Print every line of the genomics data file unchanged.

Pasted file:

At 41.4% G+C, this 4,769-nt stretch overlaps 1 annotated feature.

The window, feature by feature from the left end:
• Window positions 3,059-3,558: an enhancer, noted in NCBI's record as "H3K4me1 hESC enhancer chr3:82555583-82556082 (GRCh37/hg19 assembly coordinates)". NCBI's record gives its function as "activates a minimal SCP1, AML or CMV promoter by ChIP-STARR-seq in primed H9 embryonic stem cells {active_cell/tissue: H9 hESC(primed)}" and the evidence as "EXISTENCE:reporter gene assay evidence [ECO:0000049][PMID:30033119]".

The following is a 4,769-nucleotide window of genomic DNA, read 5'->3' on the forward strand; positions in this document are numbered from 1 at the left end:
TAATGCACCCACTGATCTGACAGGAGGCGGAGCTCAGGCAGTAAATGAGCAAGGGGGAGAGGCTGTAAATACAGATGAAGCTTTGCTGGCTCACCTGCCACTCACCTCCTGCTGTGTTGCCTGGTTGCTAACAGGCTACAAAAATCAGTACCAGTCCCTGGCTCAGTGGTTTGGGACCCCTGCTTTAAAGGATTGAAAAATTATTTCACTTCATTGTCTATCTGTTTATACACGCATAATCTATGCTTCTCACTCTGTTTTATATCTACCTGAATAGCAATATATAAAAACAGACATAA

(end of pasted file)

At 41.4% G+C, this 4,769-nt stretch overlaps 1 annotated feature.

The window, feature by feature from the left end:
• Window positions 3,059-3,558: an enhancer, noted in NCBI's record as "H3K4me1 hESC enhancer chr3:82555583-82556082 (GRCh37/hg19 assembly coordinates)". NCBI's record gives its function as "activates a minimal SCP1, AML or CMV promoter by ChIP-STARR-seq in primed H9 embryonic stem cells {active_cell/tissue: H9 hESC(primed)}" and the evidence as "EXISTENCE:reporter gene assay evidence [ECO:0000049][PMID:30033119]".

The following is a 4,769-nucleotide window of genomic DNA, read 5'->3' on the forward strand; positions in this document are numbered from 1 at the left end:
TAATGCACCCACTGATCTGACAGGAGGCGGAGCTCAGGCAGTAAATGAGCAAGGGGGAGAGGCTGTAAATACAGATGAAGCTTTGCTGGCTCACCTGCCACTCACCTCCTGCTGTGTTGCCTGGTTGCTAACAGGCTACAAAAATCAGTACCAGTCCCTGGCTCAGTGGTTTGGGACCCCTGCTTTAAAGGATTGAAAAATTATTTCACTTCATTGTCTATCTGTTTATACACGCATAATCTATGCTTCTCACTCTGTTTTATATCTACCTGAATAGCAATATATAAAAACAGACATAA